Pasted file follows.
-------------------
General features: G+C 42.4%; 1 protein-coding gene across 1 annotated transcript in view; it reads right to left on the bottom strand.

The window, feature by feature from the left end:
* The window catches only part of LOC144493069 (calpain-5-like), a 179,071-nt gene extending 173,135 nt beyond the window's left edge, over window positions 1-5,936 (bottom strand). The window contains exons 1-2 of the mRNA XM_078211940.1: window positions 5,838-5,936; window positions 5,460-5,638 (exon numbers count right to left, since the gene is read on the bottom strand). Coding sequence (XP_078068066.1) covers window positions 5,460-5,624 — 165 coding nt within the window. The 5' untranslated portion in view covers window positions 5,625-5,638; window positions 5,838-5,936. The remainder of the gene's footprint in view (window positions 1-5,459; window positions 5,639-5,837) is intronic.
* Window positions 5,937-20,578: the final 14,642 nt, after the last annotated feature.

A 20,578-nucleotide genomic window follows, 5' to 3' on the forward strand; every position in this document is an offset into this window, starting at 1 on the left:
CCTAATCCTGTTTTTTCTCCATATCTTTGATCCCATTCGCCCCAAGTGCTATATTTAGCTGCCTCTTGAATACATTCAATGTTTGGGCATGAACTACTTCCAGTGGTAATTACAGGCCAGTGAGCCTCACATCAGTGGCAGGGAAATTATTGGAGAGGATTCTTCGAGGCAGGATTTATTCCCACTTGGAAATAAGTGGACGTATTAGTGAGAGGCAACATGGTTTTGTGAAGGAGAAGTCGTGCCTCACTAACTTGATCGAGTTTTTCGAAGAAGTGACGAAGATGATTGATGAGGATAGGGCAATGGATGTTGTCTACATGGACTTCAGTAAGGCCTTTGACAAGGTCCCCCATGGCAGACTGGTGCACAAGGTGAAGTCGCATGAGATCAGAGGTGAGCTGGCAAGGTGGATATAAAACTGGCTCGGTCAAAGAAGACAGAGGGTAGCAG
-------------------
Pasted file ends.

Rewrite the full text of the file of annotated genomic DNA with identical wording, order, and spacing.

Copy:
General features: G+C 42.4%; 1 protein-coding gene across 1 annotated transcript in view; it reads right to left on the bottom strand.

The window, feature by feature from the left end:
* The window catches only part of LOC144493069 (calpain-5-like), a 179,071-nt gene extending 173,135 nt beyond the window's left edge, over window positions 1-5,936 (bottom strand). The window contains exons 1-2 of the mRNA XM_078211940.1: window positions 5,838-5,936; window positions 5,460-5,638 (exon numbers count right to left, since the gene is read on the bottom strand). Coding sequence (XP_078068066.1) covers window positions 5,460-5,624 — 165 coding nt within the window. The 5' untranslated portion in view covers window positions 5,625-5,638; window positions 5,838-5,936. The remainder of the gene's footprint in view (window positions 1-5,459; window positions 5,639-5,837) is intronic.
* Window positions 5,937-20,578: the final 14,642 nt, after the last annotated feature.

A 20,578-nucleotide genomic window follows, 5' to 3' on the forward strand; every position in this document is an offset into this window, starting at 1 on the left:
CCTAATCCTGTTTTTTCTCCATATCTTTGATCCCATTCGCCCCAAGTGCTATATTTAGCTGCCTCTTGAATACATTCAATGTTTGGGCATGAACTACTTCCAGTGGTAATTACAGGCCAGTGAGCCTCACATCAGTGGCAGGGAAATTATTGGAGAGGATTCTTCGAGGCAGGATTTATTCCCACTTGGAAATAAGTGGACGTATTAGTGAGAGGCAACATGGTTTTGTGAAGGAGAAGTCGTGCCTCACTAACTTGATCGAGTTTTTCGAAGAAGTGACGAAGATGATTGATGAGGATAGGGCAATGGATGTTGTCTACATGGACTTCAGTAAGGCCTTTGACAAGGTCCCCCATGGCAGACTGGTGCACAAGGTGAAGTCGCATGAGATCAGAGGTGAGCTGGCAAGGTGGATATAAAACTGGCTCGGTCAAAGAAGACAGAGGGTAGCAG